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Life Lessons in NiagaraImages

By Wendy Paris

Listen with RealAudio: Postcard from Niagra Falls

Dear Rudy,

Everywhere you go in Niagara, you hear about the fifteen brave daredevils who challenged the falls during the past one-hundred years, ten of whom actually lived. I consider myself open to influence. And Giles is downright porous. But not once during our entire visit have we felt the urge to plunge over the falls in a barrel ourselves. Granted, it's illegal. And you'd face a heavy fine, if you lived. But that didn't stop the others. And besides, you'd be paying in Canadian.

Perturbed by our lack of pluck, Giles decides we should spring for an over-the-falls photo shoot instead. You set your things on the counter, step behind a plastic barrel perched on the edge of a fake waterfall, and scream into the camera. Giles refuses to put down his bottle of Evian, so in our over-the-falls photo, he's enjoying a refreshing sip of mineral water while I'm peering over his shoulder in fear, worried that someone will walk away with my purse. Still feeling inadequately daring, Giles next wants to brave the haunted house, a top spot on Clifton Hill, the center of Niagara nightlife. Clifton Hill is so packed with man-made tourist marvels it's almost as awe-inspiring as the falls themselves.

Now, I'm against haunted houses as a rule, the rule being I'm afraid of things that are scary. What kind of person gets a job terrifying children at a haunted house? But Giles is determined. And there are three little girls bounding into the faux victorian mansion in front of us, their shiny ponytails swinging behind them. How scary can it be? We step through the front door into complete darkness. Old-fashioned howls, like from a black-and-white movie, echo through the hallway. The girls giggle. "This is just an attraction," I think. "Nothing real."

The lights snap on in a hidden alcove, revealing a bloody skeleton rising from a grave. I close my eyes. Cap guns explode. I hear yelling and shrieking and running. The kids start crying. We try to move forward, but we can't see where the walls are, and I'm afraid if I reach out, someone will grab my hand. I try to meld my body into Giles so no one can touch me.

And then I have a flash of inspiration. "Even if these are creepy, jerky people, they're still just people, like me. And... So... Like me, they too can be scared." "Grrr!" I say. "Whoo! Whoo! Down spike! Back!" I bark like a mad dog. I stomp. I shriek. The kids start wailing in terror. "No. Don't you see?" I say. "If you yell louder than they do, you can't hear them. You can scare them right back. Bad Spike! If you maul one more person, you're going back to the pound."

A light snaps on, illuminating the kids' faces, now purple with fear. Their father smiles shakily and hurries them away. Giles bays like a werewolf, and together we launch a full-scale scare-a-thon on the haunted house personnel. We stomp through the halls, snarling and spitting, arriving at the front door far too quickly. We burst out into the clear night air. I'm exhilarated, transformed. "It's just like real life," I shout, stepping up on the curb to witness from a higher ground. "If you let people scare you, they will."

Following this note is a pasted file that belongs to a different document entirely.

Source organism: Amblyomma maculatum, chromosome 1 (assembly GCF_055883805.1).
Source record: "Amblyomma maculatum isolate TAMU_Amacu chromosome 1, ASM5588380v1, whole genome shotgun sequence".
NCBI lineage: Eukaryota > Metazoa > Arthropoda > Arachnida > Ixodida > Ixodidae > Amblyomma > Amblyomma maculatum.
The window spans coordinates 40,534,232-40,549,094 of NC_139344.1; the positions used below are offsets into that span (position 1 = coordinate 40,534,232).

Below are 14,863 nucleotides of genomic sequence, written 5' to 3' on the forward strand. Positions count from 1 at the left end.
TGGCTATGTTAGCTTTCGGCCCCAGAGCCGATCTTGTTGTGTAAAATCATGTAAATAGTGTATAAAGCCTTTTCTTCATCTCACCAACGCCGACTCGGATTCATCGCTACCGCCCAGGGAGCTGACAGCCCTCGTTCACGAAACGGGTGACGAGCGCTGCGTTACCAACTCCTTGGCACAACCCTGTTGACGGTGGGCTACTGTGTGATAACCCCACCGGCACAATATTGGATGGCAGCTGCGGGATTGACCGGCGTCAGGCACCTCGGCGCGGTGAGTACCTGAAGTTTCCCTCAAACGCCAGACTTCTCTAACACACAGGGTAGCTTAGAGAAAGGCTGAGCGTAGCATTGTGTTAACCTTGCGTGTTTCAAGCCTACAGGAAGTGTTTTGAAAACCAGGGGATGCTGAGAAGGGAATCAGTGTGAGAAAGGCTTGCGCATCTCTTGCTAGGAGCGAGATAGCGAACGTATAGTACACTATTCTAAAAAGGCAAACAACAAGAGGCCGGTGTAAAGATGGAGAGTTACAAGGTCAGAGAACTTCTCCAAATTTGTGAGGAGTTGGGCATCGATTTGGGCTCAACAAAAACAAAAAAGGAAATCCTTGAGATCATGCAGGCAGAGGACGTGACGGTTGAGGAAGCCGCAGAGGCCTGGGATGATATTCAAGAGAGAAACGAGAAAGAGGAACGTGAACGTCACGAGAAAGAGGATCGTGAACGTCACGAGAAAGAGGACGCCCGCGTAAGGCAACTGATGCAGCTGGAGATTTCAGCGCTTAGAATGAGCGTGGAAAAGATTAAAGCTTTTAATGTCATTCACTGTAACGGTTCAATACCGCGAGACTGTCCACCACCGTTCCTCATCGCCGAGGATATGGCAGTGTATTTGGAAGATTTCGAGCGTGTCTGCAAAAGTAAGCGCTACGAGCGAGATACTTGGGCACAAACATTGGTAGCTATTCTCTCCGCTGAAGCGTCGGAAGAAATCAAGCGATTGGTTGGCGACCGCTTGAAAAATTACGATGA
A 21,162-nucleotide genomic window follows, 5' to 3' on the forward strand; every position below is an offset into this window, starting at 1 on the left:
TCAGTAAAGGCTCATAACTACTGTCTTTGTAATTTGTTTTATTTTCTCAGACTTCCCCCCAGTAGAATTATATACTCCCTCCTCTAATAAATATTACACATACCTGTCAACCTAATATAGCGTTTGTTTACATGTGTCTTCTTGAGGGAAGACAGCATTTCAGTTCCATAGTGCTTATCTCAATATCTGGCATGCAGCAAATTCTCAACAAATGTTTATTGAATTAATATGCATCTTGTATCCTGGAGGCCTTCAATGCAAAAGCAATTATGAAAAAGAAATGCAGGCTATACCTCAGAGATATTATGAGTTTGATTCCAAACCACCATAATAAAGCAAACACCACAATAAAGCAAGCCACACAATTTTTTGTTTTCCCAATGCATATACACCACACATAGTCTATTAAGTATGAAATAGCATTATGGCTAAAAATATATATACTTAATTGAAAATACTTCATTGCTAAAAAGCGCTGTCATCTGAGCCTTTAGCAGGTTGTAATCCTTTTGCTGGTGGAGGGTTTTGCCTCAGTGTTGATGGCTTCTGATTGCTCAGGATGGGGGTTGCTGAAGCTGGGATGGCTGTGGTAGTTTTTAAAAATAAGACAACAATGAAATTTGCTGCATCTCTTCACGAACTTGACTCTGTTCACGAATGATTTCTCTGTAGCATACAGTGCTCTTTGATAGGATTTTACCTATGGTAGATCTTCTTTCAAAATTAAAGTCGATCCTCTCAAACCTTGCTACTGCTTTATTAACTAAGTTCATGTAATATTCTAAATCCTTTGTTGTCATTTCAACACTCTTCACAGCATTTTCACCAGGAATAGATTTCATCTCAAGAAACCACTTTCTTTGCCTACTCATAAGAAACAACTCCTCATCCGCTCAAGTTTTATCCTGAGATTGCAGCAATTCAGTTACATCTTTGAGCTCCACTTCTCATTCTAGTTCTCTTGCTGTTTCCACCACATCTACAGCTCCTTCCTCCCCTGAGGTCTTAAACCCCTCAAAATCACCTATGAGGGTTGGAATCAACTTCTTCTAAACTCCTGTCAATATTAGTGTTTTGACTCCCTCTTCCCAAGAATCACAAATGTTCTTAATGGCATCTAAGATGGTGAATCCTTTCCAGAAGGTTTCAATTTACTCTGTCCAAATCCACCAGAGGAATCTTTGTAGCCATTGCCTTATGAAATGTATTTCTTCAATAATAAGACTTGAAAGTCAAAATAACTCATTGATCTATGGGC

"But I bet you just believe you have to be so polite around your boss, worried what the neighbors think, intimidated by that New Yorker editor you meet at a party. I bet you could scare them right back if you tried. I bet everything's like that!" I'm shouting and waving my arms. I see those same three kids being pulled in a wide circle around me. But I don't care. I feel liberated from my old inhibitions. Maybe I don't have the nerve to tumble over over the Falls, but I sure won't be frightened by some person again. You know, you don't have trek through ancient ruins with a smithsonian guide to have an epiphany. You can have a relatively deep insight even at a place as aggressively shallow as Niagara Falls.

Feeling inspired? Well, here are some fun facts about Niagra Falls you may not know:

Fourteen million visitors head to Niagara Falls each year. At 4000 acres, this garden-with-a-view is actually large enough to accommodate them.

Niagara Falls is actually two cities--the Canadian tourist Mecca we've been enjoying, and the rundown, industrialized New York city of the same name directly across the Niagara River. For over-the-top tourist glee, head to Canada.

The Maid of the Mist is one of North America's oldest tourist attractions. It's been chugging visitors as close as they care to get to the falls since 1846.

Marilyn Monroe stayed at the Skyline Brock while shooting the 1952 film Niagara. You can still stay here (some rooms have balconies with whirlpool tubs), or dine in the elegant, flower-filled restaurant with a great view of the falls. But beware: Niagara chefs take the blandest dishes from the British diet and water them down.


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